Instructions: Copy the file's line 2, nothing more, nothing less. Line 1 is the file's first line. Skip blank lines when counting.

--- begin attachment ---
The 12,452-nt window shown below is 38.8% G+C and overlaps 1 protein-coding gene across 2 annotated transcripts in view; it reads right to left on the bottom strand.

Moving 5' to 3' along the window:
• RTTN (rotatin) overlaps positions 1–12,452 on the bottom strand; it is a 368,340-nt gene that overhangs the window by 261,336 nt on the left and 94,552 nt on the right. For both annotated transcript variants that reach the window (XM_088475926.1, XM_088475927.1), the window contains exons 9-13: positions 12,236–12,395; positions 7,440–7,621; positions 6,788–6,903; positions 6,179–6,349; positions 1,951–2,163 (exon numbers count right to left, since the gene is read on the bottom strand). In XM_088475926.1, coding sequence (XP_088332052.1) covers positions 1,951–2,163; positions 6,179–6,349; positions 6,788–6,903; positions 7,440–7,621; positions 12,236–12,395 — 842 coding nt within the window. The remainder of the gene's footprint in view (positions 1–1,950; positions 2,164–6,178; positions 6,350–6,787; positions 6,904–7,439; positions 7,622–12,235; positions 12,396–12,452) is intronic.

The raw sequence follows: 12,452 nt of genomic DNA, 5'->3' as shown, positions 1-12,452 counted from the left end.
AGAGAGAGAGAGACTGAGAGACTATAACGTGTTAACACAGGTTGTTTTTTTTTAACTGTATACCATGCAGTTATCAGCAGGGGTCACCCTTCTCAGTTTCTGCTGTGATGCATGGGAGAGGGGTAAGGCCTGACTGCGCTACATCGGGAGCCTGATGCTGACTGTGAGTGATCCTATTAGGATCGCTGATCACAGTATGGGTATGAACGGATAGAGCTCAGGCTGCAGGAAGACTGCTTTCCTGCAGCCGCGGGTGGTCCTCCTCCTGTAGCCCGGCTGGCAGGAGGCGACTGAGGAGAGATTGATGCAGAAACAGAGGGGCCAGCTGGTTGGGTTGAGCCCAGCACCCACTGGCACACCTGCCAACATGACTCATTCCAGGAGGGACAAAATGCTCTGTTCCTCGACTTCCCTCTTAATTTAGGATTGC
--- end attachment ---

Moving 5' to 3' along the window: